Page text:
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Thanksgiving Spirit

Updated: Mar 3

I grew up in a fairly traditional family in which we gathered for thanksgiving each year, saying prayers of thanks with fingers entwined. For us, Thanksgiving was a time of gathering the tribe, of being thankful no matter what, and of celebrating the rich heritage of family recipes and ways of nourishing in our lineage.

Friends without a home to go to have been welcome at our table. Over the years and through my travels, I have sometimes been that person without family nearby. Other thanksgivings, I have been asked to "choose" between families.

I have spent some thanksgiving days zipping from house to house, trying to make it work. I have been ill on thanksgiving, and I have also been the one holding and comforting others.

I have been filled for longing for all that is not on the table. And I have, on some occasions, looked around and felt the loss of people who had died, or could not be present, or whom I had chosen not to invite for some reason or other.

It only took me about 20 years to figure out that the format for celebrating one day--and not even the traditional harvest day--just doesn't work for me. As my family has grown, shrunk, and grown in new ways, I have been forced to question what family really is, how we gather, when, and why. I have seen so many family members get stressed about not being able to make "that moment" happen on thanksgiving.

In fact, it is not about the moment, but if there is already love and community present within our family dynamic that year, then that celebratory day becomes a crowning glory of that achievement.

If the bonds of communication and support are there, then that one day is most definitely joyful and memorable . . .but then it also doesn't make much difference in the family dynamic over the long term, because the gathering has already become a way of life. Thus, stressing over making "that day" happen in some preconceived way is actually counter-productive and counter-intuitive.

In the Ancient Egyptian calendar there are so many "holy days" that one could virtually celebrate something every day. I love bringing this approach to the values for our own family thanksgiving. I have been trying to think of every day this November as Thanksgiving. What a change! I have used the opportunity to look more closely at how I relate to my family, and to review my prioritization of values.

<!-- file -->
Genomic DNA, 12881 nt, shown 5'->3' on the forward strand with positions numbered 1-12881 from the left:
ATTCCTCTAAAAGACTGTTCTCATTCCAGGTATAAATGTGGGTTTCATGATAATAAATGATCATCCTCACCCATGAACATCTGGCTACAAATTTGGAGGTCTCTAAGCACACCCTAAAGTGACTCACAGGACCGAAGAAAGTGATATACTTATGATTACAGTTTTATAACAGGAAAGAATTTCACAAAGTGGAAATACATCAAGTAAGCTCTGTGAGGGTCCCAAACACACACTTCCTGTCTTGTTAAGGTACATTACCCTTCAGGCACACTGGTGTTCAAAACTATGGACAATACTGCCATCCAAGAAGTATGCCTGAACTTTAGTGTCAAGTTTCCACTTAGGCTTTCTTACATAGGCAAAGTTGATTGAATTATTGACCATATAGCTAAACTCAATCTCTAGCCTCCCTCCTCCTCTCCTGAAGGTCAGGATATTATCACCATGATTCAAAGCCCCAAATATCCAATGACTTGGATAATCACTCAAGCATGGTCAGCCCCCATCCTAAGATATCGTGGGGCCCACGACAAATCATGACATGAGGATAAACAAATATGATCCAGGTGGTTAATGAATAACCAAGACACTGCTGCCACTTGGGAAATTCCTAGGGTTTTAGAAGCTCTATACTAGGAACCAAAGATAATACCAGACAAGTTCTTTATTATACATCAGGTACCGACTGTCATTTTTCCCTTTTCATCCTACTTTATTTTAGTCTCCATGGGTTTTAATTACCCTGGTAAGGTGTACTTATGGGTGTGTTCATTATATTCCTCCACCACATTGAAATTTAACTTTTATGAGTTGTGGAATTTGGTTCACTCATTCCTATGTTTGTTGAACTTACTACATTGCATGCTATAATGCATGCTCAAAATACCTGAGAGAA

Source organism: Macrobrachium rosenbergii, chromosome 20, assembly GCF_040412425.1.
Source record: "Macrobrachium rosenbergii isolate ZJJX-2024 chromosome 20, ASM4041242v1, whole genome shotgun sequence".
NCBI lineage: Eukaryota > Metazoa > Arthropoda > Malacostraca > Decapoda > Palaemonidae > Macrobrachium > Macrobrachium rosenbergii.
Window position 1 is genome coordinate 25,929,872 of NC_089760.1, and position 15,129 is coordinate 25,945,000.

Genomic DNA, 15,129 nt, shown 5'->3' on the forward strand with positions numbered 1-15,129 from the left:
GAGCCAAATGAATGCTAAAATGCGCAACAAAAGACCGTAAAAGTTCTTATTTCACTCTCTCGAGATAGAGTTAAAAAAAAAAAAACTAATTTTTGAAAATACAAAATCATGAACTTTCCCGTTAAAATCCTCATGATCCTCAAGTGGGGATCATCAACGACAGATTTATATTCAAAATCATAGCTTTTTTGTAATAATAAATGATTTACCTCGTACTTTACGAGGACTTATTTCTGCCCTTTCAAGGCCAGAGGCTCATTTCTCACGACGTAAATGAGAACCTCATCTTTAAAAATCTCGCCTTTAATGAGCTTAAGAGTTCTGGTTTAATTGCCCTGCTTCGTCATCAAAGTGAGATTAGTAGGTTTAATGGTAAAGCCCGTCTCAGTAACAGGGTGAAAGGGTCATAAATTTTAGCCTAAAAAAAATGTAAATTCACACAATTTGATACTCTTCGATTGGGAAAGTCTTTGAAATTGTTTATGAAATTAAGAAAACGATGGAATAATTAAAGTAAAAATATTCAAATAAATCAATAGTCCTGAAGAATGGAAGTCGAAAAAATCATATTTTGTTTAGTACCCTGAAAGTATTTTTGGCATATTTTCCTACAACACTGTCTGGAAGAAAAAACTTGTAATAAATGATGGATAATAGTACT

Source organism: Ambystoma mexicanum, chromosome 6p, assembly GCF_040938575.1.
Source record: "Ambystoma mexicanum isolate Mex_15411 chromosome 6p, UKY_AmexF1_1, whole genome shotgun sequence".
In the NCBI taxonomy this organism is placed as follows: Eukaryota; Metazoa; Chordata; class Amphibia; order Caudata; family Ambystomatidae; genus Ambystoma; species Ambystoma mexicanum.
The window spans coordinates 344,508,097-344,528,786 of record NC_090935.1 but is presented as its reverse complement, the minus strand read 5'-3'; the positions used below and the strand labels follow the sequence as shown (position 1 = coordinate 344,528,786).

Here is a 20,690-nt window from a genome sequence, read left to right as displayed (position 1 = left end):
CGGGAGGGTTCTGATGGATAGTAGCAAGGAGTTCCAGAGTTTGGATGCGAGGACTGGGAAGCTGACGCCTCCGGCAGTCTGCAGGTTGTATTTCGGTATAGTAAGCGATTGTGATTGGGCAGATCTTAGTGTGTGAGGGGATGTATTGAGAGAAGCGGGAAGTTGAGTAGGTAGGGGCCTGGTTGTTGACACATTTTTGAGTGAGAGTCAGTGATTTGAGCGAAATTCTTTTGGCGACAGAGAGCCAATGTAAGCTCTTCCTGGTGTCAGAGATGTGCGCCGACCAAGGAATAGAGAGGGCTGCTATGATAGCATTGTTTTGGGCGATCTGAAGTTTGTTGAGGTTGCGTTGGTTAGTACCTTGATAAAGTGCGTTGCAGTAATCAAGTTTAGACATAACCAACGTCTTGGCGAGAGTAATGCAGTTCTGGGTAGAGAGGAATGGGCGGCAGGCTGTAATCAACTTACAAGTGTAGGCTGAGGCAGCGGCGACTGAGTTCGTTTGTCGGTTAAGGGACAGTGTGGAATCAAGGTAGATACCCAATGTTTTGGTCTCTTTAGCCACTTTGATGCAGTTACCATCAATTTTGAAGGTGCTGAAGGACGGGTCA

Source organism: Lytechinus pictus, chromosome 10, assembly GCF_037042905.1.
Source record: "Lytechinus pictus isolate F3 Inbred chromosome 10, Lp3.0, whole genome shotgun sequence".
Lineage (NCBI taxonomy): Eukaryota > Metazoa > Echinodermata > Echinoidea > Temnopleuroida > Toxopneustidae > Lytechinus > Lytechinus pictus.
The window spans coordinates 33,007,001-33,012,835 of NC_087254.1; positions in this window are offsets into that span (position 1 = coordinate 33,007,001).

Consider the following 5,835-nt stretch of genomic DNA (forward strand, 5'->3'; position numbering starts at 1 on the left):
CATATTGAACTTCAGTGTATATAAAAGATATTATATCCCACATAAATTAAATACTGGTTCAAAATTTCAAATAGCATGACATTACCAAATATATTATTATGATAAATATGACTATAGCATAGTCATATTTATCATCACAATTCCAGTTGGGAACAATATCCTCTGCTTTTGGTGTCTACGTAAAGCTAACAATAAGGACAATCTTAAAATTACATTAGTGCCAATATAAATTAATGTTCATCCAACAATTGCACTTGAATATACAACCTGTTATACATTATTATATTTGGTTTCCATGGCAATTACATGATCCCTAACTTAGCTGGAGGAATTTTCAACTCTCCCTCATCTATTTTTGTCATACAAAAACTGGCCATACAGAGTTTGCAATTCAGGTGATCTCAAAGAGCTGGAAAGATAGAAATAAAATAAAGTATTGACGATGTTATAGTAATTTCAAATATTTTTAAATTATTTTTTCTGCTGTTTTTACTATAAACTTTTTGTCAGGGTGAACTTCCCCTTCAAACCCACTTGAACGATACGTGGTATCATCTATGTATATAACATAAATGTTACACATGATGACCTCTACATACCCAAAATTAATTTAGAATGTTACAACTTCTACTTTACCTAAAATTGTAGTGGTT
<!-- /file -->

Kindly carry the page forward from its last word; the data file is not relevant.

This year I am doing a very small dinner in my home, but I hope to reach out to as many family members as possible over the next few weeks to share stories, listen to madness, and keep alive the breath of our relationships. Some of my dearest ones who are very far away, or with whom I have fallen out of contact and can not reach, I will send my love through prayer.

Each day we live is holy. Each day is a holiday. Any holiday can become a stress point if we become so caught up in the pageantry that we forget the core spirit of what we are celebrating. Every family has a different set of values for what this holiday means.

I feel myself returning to the spirit of listening and connection. I feel clumsy and embarrassed saying so, because I am so aware of the many ways I could be so much better at listening and connecting to my family.

I try not to judge myself. I try to just observe it with my breath, and wade into the waters of healing and transformation around those themes of listening and connecting.

This Thanksgiving, I will not cook every food in the family cookbook. I will feel

very fortunate if I am able to cook one dish and share it in the spirit of deep gratitude for the many hands who have made this food before me, and the many hearts gathering to eat together.

For me, this is the embodiment of listening and connection, not only to myself and my loved ones, but to the host of ancestors and the earth's bounty on which I stand. I am so thankful for these blessings.

healing & love,


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